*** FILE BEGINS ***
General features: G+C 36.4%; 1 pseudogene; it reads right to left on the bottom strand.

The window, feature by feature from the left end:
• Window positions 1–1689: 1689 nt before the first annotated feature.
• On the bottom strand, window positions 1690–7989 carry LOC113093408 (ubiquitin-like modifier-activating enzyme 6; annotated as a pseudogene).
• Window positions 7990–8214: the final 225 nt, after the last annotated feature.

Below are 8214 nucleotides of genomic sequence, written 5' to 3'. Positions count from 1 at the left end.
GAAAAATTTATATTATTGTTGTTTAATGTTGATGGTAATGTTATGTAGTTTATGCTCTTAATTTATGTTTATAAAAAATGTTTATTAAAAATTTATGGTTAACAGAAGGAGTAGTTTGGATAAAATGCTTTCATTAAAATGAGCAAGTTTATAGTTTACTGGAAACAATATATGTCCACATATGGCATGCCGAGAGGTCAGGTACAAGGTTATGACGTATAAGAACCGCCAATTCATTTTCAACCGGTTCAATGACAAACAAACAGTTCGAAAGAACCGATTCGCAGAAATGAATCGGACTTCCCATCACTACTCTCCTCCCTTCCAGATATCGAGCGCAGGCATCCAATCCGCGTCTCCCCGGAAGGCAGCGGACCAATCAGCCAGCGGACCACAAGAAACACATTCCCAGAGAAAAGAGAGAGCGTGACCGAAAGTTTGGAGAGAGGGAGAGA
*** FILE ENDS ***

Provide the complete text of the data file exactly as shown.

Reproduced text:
General features: G+C 36.4%; 1 pseudogene; it reads right to left on the bottom strand.

The window, feature by feature from the left end:
• Window positions 1–1689: 1689 nt before the first annotated feature.
• On the bottom strand, window positions 1690–7989 carry LOC113093408 (ubiquitin-like modifier-activating enzyme 6; annotated as a pseudogene).
• Window positions 7990–8214: the final 225 nt, after the last annotated feature.

Below are 8214 nucleotides of genomic sequence, written 5' to 3'. Positions count from 1 at the left end.
GAAAAATTTATATTATTGTTGTTTAATGTTGATGGTAATGTTATGTAGTTTATGCTCTTAATTTATGTTTATAAAAAATGTTTATTAAAAATTTATGGTTAACAGAAGGAGTAGTTTGGATAAAATGCTTTCATTAAAATGAGCAAGTTTATAGTTTACTGGAAACAATATATGTCCACATATGGCATGCCGAGAGGTCAGGTACAAGGTTATGACGTATAAGAACCGCCAATTCATTTTCAACCGGTTCAATGACAAACAAACAGTTCGAAAGAACCGATTCGCAGAAATGAATCGGACTTCCCATCACTACTCTCCTCCCTTCCAGATATCGAGCGCAGGCATCCAATCCGCGTCTCCCCGGAAGGCAGCGGACCAATCAGCCAGCGGACCACAAGAAACACATTCCCAGAGAAAAGAGAGAGCGTGACCGAAAGTTTGGAGAGAGGGAGAGA